}

Here’s the code that compiles when LocalTime is marked as readonly, after enabling unsafe blocks:

unsafe void IXmlSerializable.ReadXml([NotNull] XmlReader reader)
{
    Preconditions.CheckNotNull(reader, nameof(reader));
    var pattern = LocalTimePattern.ExtendedIso;
    string text = reader.ReadElementContentAsString();
    fixed (LocalTime* thisAddr = &this)
    {
        *thisAddr = pattern.Parse(text).Value;
    }
}

Essentially, the unsafe code is bypassing the controls around read-only structs. Just for kicks, let’s apply the same change
throughout Noda Time, and think about what would happen…

As it happens, that fix doesn’t work universally: ZonedDateTime is a “managed type” because it contains a reference (to a DateTimeZone) which means you can’t create a pointer to it. That’s a pity, but if we can make everything else readonly, that’s a good start. Now let’s look at the knock-on effects…

Safe code trying to abuse the unsafe code

Let’s try to abuse our “slightly dodgy” implementations. Here’s a class we’ll put in a “friendly” assembly which is trying to be as helpful as possible:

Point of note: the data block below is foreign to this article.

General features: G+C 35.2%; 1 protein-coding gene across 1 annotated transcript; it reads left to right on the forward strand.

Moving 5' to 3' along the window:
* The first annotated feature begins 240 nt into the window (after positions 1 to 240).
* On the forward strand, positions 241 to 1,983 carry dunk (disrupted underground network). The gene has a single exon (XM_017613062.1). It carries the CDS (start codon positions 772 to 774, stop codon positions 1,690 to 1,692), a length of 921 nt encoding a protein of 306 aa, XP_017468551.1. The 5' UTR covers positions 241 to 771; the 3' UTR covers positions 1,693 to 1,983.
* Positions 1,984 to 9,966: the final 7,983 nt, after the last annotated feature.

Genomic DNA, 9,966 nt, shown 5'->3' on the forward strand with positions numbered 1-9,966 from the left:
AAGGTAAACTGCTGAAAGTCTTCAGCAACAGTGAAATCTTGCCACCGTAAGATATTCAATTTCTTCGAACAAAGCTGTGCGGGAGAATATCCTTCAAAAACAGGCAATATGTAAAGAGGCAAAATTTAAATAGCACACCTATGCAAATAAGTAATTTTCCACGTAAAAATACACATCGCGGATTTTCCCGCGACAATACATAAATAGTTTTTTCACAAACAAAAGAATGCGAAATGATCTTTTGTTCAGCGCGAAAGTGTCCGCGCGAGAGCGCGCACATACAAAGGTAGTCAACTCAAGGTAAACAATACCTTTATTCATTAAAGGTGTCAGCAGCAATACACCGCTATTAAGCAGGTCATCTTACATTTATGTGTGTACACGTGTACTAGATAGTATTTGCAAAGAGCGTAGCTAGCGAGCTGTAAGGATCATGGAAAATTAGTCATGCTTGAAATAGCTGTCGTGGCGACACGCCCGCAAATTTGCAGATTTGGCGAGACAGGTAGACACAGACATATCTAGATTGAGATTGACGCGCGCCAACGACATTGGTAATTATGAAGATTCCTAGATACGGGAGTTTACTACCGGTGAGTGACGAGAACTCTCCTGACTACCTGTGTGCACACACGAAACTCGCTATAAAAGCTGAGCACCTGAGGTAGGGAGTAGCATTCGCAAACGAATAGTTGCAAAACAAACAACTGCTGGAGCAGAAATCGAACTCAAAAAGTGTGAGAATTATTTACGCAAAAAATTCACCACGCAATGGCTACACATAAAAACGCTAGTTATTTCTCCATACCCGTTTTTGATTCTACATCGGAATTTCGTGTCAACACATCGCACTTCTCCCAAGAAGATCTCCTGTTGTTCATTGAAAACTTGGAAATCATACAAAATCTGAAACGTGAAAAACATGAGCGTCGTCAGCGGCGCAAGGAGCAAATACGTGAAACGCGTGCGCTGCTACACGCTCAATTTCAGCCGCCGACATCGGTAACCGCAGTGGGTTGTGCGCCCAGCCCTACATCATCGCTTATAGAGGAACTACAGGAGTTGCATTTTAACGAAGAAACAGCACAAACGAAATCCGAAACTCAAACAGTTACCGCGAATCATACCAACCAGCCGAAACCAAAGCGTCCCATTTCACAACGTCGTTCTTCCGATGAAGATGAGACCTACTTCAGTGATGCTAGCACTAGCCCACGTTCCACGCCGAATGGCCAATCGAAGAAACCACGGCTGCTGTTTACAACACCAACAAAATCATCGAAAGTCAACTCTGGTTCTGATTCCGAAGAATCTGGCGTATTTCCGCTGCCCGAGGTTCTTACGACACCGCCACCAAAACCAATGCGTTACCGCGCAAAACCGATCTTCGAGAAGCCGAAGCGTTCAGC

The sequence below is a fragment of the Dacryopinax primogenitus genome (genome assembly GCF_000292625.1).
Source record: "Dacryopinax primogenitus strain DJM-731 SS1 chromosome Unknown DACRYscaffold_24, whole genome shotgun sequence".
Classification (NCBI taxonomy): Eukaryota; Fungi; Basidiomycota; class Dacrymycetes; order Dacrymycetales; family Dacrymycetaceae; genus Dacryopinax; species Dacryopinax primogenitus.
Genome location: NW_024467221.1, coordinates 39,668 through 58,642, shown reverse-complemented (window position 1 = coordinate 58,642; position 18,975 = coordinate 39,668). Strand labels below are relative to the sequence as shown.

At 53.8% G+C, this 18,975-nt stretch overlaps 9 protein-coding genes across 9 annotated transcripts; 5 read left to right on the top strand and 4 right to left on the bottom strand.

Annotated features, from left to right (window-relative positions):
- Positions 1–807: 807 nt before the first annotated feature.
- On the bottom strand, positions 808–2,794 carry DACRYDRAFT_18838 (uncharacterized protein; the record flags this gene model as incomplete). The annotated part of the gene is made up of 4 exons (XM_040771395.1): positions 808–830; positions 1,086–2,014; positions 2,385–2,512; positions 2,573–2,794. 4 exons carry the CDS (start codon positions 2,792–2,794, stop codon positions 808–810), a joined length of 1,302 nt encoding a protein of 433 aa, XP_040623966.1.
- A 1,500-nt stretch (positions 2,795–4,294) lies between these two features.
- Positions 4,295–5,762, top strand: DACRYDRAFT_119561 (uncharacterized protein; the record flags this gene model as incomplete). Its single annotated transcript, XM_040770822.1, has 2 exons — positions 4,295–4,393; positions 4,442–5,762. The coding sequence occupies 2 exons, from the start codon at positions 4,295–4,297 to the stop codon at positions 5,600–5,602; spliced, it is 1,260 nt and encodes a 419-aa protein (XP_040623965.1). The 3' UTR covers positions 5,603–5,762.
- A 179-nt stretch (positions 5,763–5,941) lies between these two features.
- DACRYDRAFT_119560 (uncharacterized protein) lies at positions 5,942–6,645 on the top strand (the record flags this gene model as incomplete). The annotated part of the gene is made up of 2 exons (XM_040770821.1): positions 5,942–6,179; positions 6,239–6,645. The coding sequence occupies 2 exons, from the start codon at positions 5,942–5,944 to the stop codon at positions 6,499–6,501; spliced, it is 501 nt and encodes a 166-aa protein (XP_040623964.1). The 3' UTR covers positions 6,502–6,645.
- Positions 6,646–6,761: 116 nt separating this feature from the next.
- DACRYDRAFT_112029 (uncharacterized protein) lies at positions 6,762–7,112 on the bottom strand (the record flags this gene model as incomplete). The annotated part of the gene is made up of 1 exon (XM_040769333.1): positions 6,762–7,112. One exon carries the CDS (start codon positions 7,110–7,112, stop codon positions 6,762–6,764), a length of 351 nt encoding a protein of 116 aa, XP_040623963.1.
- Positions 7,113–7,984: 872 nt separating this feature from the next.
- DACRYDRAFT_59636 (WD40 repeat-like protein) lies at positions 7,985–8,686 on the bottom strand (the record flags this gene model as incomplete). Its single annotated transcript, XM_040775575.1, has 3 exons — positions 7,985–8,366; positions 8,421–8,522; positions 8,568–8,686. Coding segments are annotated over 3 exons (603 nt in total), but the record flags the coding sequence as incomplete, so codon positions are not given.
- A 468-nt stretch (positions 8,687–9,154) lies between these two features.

using NodaTime;

public class AccessToken
{
    private readonly Instant expiry;
    public ref readonly Instant Expiry => ref expiry;

    public AccessToken(Instant expiry) => this.expiry = expiry;
}

Great – it lets you get at the expiry time of an access token without even copying the value.

The big test is: can we break this friendly’s code’s assumptions about expiry really not changing its value?

Here’s code I expected to mutate the access token:

static void MutateAccessToken(AccessToken accessToken)
{
    ref readonly Instant expiry = ref accessToken.Expiry;
    string xml = "<evil>2100-01-01T00:00:00Z</evil>";
    EvilReadXml(in expiry, xml);
}

static void EvilReadXml<T>(in T value, string xml) where T : IXmlSerializable
{
    var reader = XmlReader.Create(new StringReader(xml));
    reader.Read();
    value.ReadXml(reader);
}

We have an in parameter in EvilReadXml, so the expiry variable is being passed by reference, and then we’re calling ReadXml on that parameter… so doesn’t that mean we’ll modify the parameter, and thus the underlying expiry field in the object?